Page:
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From: David Abrahams (david.abrahams_at_[hidden])
Date: 2002-01-03 17:12:46

Oops, this message was (obviously) not meant to go out yet. Feel free to
read what's there, though.


----- Original Message -----
From: "David Abrahams" <david.abrahams_at_[hidden]>
To: <jamboost_at_[hidden]>
Sent: Thursday, January 03, 2002 4:45 PM
Subject: [jamboost] Building the dependency graph: followup

This is a followup message to the one below (on which I've also corrected
the formatting of the 2nd diagram). I am going to try to treat some of the
questions raised.

I like the idea raised at the end of using a toolset class with overridable
rules to control what gets built. For the most part, that allows an
arbitrarily fine level of control over intermediate targets and

I also don't want to give the toolset too much power. There will be build
jobs outside the domain of the toolset. For example, people will want rules
to generate documentation, e.g. using TeX. I would like the tools for doing
these other jobs to be first-class citizens in the build system; they
shouldn't be folded into the toolset description and they have a similar
need for capability and configuration.

Lex/Flex/Yacc/Bison is an example of a sort of build tool which raises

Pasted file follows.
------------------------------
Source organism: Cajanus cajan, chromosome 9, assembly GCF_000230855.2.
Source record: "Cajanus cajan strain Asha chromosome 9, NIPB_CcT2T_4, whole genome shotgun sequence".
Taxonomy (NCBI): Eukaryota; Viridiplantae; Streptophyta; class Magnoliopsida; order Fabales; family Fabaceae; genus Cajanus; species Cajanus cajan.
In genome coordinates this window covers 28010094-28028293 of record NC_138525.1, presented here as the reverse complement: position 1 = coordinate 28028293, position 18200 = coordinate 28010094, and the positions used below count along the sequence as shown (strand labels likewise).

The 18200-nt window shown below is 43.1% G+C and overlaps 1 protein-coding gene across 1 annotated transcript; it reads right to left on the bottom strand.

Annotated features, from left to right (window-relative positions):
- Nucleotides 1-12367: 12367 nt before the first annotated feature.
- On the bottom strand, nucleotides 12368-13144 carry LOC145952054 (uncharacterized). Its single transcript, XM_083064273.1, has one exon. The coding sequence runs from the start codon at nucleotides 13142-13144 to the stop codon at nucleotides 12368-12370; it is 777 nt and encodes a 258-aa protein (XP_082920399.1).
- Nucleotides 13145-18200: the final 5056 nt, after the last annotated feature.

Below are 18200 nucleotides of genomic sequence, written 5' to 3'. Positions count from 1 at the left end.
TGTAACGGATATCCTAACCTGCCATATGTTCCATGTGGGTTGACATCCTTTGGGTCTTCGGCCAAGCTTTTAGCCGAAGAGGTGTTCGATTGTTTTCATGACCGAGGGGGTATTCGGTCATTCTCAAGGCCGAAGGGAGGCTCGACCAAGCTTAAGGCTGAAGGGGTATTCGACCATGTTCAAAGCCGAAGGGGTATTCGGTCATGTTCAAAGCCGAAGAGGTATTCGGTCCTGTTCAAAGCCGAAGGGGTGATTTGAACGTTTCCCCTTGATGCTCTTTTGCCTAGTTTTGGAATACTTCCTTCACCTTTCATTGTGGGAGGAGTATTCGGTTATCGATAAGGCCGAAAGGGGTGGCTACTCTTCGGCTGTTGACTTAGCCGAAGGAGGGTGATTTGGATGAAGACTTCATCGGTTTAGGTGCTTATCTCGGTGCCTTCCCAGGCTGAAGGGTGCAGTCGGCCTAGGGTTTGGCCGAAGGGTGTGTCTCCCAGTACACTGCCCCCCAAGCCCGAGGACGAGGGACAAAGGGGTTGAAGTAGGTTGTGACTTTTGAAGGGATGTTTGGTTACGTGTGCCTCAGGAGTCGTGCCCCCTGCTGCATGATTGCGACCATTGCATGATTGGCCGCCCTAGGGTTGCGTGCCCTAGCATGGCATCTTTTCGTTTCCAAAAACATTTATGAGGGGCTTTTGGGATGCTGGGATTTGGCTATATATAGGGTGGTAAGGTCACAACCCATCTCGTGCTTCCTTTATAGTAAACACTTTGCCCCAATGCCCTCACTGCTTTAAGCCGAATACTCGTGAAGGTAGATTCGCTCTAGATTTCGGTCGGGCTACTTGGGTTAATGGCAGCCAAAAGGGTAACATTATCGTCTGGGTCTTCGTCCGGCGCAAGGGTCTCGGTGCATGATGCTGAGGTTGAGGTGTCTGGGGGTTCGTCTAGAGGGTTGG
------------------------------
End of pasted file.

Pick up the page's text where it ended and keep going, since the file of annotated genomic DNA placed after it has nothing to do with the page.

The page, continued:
interesting problems, and thus may help us to discover the right approach.
An abstract target description given by the user for an exectutable target
might well include lex and yacc source, in addition to C, C++, Fortran,
etc... These tools clearly need to be able to cooperate with a toolset to
generate the dependency graph for some abstract targets. Literate
programming tools which extract code from documentation might fall into a
similar category.

I believe that the ultimate arbiter of control ought to be the type of
target being generated. So, the toolset would get "first crack" at any
abstract target that it declares it can generate (e.g. EXE, LIB, DLL,
IMPLIB...). This allows us to deal simply with the simpler cases of, e.g.,
documentation generation which doesn't require the sort of "mixed
intervention" described above for Lex/Yacc: The TeX module would declare. At
that point, the question becomes a bit simpler: when it encounters a source
file which it doesn't know how to handle,

This message is concerned with building the dependency graph. That job
includes the generation of intermediate targets (e.g. when building an exe
from sources, the object files are intermediate) and the invoking of rules
which establish dependency relationships and build actions.

I keep finding myself with the need to create new target types out of
existing ones. For example, a python extension (PYD) is a kind of shared
library. Conceptually, target types form a sort of inheritance hierarchy in
my mind:
+--------+ +--------+ 'Link'
| source | 'Archive'..+ object +..............>| executable
+----+---+ : +---+----+ :
| : | : |
+-------+----+ +----------+-+----------+ :
| | | : | | V |
+----------+ +--+--+Asm +--+--+ : +--+--+ +----+---+ +--+--+
| compiled | | ASM |...>| OBJ | :...>| LIB | | IMPLIB | | DLL | |
+----+-----+ +-----+ +-----+ +-----+ +--------+ +--+--+
| ^ ^ ^ ^ |
+---+--+ : : : : +--+--+